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Parent-Child Relationship - Effects Of Childlessess On The Elderly

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Considering the closeness and mutually supportive relationships that many adult children and elderly parents enjoy, it is reasonable to expect that elderly individuals who are parents would be happier than those who do not have children. However, the research on this issue has consistently demonstrated that individuals who are childless are as happy and well-adjusted as are parents, even in the later years. Further, people who are sixty-five or older and do not have children are more likely to report advantages than disadvantages of childlessness. Individuals who have remained childless have been found to develop social networks that compensate for the absence of support from adult children. However, the emphasis on such compensatory mechanisms vary by gender. For example, childless women are more likely than their male counterparts to develop close friendship networks and become involved with community and religious organizations. Not surprisingly, older individuals who are the most likely to be disadvantaged by their childlessness are widowed men who had been dependent primarily on their wives for instrumental and emotional support.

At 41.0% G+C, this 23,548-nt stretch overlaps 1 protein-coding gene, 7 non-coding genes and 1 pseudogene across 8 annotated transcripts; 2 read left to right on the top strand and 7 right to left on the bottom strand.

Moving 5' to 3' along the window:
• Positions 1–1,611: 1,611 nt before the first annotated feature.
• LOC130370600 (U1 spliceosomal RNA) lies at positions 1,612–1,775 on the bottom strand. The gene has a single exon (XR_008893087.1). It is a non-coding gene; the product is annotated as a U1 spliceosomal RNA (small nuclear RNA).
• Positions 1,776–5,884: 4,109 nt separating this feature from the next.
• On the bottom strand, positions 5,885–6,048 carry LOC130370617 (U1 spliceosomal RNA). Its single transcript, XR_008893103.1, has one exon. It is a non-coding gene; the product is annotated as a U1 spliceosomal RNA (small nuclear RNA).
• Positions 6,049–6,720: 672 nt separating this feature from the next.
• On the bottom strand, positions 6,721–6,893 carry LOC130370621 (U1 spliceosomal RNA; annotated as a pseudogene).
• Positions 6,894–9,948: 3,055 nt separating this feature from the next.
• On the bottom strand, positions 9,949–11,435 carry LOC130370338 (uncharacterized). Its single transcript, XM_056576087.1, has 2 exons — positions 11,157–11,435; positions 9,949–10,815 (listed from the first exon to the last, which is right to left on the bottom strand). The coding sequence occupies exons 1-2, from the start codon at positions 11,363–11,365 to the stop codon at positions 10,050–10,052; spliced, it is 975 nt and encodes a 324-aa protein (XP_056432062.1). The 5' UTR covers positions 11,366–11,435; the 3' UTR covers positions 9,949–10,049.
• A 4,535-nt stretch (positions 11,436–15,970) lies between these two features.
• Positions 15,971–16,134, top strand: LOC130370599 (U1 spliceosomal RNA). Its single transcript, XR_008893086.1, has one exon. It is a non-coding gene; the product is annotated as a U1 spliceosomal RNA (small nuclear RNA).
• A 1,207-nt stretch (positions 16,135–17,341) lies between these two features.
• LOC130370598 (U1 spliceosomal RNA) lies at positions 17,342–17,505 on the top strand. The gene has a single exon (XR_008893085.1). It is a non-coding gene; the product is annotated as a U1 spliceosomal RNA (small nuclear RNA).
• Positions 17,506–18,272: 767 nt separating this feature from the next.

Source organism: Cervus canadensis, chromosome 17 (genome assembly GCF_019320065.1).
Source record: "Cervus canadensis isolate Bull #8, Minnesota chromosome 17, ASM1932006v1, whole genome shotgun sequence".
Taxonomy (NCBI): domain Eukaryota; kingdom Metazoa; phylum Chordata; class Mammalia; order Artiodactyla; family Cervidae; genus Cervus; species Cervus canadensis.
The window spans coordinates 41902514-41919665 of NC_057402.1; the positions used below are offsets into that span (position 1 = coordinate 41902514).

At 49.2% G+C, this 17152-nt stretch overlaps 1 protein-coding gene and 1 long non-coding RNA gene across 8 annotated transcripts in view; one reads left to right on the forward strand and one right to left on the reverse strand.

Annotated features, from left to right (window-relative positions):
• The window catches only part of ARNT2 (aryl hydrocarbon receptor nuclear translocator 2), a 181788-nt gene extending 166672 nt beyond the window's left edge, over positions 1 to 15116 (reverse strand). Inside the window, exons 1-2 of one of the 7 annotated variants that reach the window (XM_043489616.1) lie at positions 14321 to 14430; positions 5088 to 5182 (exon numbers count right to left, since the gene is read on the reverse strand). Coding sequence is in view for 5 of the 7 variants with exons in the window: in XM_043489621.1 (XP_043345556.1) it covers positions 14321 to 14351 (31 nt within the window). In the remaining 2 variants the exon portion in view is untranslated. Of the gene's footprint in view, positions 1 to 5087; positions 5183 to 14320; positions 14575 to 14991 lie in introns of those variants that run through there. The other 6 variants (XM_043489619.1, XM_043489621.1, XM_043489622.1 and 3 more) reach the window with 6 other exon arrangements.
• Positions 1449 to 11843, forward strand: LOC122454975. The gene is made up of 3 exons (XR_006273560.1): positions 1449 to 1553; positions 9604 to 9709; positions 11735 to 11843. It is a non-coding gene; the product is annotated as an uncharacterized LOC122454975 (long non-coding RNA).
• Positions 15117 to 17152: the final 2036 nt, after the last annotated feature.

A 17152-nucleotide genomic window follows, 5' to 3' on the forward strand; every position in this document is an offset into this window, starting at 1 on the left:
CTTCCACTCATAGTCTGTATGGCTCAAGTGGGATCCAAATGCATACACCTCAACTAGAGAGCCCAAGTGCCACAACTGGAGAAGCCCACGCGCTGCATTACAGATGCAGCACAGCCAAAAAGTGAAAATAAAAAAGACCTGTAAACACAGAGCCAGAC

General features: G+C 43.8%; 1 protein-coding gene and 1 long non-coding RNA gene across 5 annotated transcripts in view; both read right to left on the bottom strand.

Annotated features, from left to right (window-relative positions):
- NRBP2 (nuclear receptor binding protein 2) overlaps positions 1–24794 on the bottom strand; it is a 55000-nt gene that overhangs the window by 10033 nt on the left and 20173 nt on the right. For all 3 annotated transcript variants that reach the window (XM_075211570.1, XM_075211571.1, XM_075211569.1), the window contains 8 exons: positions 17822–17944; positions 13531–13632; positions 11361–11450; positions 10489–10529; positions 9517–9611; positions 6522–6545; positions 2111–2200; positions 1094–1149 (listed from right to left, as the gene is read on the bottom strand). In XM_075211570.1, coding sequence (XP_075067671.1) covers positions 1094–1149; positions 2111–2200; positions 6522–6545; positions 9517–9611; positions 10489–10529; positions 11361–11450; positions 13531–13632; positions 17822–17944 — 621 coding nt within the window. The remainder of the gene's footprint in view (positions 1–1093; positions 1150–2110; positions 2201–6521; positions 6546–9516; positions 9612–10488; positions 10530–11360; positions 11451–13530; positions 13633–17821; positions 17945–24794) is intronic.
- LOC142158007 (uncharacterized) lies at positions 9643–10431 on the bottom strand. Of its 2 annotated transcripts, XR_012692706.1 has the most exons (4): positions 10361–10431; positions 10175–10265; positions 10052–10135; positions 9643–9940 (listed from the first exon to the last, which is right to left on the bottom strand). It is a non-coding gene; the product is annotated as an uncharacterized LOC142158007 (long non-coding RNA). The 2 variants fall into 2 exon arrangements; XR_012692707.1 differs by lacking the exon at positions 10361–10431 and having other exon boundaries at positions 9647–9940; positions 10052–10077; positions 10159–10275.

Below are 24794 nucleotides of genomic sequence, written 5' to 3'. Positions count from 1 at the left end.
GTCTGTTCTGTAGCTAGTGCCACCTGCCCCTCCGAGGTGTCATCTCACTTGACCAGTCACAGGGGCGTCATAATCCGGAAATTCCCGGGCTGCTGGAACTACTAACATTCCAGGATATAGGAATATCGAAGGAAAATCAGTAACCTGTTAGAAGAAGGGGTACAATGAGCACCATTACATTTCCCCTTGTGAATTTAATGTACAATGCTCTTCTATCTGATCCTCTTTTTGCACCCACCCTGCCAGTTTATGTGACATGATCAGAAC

The one area in which there are substantial differences between the experiences of parents and the childless in the later years is living arrangements. Elderly people who are childless are about 50 percent more likely to live in some form of residential care at some point than are parents. One might expect that this would mean that childless men would be the most likely to live in residential care at some point in their later years; however, the fact that women are more likely to be childless, combined with their longer life expectancy, means that childless women are more likely than childless men to live in residentialcare facilities at some point.



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